Thursday 30 October 2014

The Crisis of University Education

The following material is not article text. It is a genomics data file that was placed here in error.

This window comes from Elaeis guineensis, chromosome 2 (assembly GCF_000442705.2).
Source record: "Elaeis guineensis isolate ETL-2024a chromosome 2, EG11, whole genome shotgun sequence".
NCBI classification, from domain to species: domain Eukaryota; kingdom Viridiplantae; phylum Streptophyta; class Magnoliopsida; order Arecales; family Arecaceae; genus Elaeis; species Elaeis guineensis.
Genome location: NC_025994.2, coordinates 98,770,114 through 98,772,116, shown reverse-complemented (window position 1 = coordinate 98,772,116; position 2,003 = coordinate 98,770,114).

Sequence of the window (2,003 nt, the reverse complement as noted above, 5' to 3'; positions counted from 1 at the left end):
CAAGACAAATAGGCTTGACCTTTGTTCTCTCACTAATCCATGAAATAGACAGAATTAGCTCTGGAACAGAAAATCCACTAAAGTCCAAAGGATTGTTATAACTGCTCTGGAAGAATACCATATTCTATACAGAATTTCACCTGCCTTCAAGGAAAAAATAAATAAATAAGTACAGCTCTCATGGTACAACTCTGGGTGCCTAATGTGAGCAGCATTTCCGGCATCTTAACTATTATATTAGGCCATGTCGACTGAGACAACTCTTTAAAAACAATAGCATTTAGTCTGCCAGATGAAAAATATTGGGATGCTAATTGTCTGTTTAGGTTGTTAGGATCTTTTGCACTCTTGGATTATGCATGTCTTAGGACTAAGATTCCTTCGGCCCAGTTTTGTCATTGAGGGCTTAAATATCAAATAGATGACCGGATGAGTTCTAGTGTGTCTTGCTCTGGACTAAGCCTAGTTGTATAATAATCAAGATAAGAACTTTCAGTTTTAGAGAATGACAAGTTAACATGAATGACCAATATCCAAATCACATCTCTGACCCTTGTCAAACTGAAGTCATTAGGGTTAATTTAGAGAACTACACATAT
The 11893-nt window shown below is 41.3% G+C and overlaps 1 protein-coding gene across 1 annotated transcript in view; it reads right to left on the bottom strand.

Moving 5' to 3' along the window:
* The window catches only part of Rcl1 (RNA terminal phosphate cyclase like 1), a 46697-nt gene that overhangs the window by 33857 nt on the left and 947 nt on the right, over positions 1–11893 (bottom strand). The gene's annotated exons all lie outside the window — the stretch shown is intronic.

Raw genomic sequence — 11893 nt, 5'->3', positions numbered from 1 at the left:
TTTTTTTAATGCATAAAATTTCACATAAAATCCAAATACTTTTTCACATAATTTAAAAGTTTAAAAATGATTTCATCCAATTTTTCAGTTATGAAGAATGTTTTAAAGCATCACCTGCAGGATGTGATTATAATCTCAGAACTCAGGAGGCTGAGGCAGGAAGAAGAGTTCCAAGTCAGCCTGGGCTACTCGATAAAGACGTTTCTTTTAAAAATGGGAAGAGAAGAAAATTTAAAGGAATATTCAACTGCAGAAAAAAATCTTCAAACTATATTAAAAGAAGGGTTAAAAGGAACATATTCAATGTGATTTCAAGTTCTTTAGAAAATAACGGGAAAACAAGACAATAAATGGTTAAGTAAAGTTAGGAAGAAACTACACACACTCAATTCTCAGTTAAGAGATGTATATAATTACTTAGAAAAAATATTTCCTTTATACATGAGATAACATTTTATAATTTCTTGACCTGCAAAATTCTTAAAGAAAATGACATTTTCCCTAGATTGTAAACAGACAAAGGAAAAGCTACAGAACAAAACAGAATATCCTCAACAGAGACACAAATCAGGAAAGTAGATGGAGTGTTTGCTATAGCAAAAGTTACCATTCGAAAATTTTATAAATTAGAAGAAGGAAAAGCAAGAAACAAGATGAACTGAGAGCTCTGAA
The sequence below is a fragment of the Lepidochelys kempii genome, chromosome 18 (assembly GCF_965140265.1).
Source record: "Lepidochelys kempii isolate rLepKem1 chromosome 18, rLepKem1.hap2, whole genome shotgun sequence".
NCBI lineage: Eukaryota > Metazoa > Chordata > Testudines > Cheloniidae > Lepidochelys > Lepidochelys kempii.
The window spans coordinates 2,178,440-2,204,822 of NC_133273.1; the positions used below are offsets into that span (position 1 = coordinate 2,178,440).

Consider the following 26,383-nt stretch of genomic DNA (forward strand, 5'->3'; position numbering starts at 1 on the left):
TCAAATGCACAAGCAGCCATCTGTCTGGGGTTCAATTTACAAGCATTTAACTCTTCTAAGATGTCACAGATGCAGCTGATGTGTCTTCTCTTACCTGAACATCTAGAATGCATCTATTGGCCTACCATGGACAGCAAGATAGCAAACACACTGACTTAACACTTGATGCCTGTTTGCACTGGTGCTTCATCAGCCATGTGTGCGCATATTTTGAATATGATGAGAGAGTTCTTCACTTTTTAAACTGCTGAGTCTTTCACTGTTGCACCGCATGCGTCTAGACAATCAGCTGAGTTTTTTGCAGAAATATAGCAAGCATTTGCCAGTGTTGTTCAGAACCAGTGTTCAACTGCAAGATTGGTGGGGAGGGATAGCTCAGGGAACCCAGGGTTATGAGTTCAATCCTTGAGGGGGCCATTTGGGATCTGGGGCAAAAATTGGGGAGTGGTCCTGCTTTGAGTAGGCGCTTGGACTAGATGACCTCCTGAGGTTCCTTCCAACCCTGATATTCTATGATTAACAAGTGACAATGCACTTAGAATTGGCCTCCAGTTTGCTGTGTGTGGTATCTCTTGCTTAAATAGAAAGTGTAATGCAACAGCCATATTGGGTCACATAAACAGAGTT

The advent of globalization since the mid-twentieth century in India saw the rise of privatization in almost every sphere of commerce and even such resources as human intellectual capital is now being exploited as trained labor in the form of outsourcing and prospects being developed very deliberately in the field of engineering and medicine. As a parallel to that we have institutions that cater to the needs of the globalizing trend to keep up their market value such as the various engineering and medical institutes which are seen as the most prestigious colleges some among them being All India Institute of Medical Sciences and Indian Institute of Technology or commerce colleges such as the Indian Institute of Management. The complete professionalization of education in these branches has led to a never-ending demand manufactured by the corporations and reflected in the society by the manufactured aspirations of the mainstream population. This curbs the progressive forces which try to build themselves from within the society as the general consensus among the masses becomes that competition is the best self-checking and sieving mechanism that picks a few good men from a batch of rotten apples and even though the generalization is often crude and illogical, the critique of competition is never voiced in proper terms. The problem with competition lies in its very nature, being the driving force behind capitalism which again leads to globalization turning India towards a path of Western development creating the same illusions of egalitarianism through equal chances at competition turning the whole arena of varied social space divided by ethnicity, caste, race, gender and other forms of inequalities and creating an open market system at the risk of marginalizing the already oppressed classes. But the whole illusion of development is somehow preserved in the hearts and minds of the aspiring students through preservation of institutes such as those aforementioned with adequate autonomy. As we take a deeper look into this supposed autonomy, we come to realize that the autonomy that is so flagrantly proclaimed by the institutions and by which they earn their present reputation is actually only limited to the academia. Even less, as the idea of fruition in engineering courses is to get a proper placement in a private corporation along with a proper degree and the students are led to believe that the two come in combination and are inseparable from one another. If one is separated from another, for instance, if the degree is attained by a student but not an internship, all he sees before him is a market where his skills and all that he has learnt are inefficient in order for him to be productive to that market. Herein we witness the context to question the totality of study given in these forms of professional education to which completion is only attained when a proper place is accorded to each student as though he were a cog in a machine and leads to the regression of a utilitarian society. This framework is justified by the economical basis of capitalism and corporate concepts of supply and demand but what is really amusing to observe is the manipulation of culture and consent by forces of capitalism to such an extent that their sole basis of education becomes a market which only seems open to better opportunities and prospects but are constantly rigged by those with huge amassed capital. It is in this form of an analysis that we cease to see the society as stratified into various strata like that of a totem pole but divided into two classes which is the working class and the ruling class. The intellectual grounds or places of study set by the ruling classes are only to reap and harvest the intellectual labor of the working classes and in this manner even the spaces of universities are governed by the dynamics of open spaces where a direct master and slave servitude is seen if viewed properly especially the professional ones even the ones that are government regulated. This form of an education tends to alienate the student from his field of study as he is oriented not in his field of study as a virtue but in his field of study by virtue of market and hence is alienated from his labor in the same way a worker is alienated from his labor by the policy of minimum wages.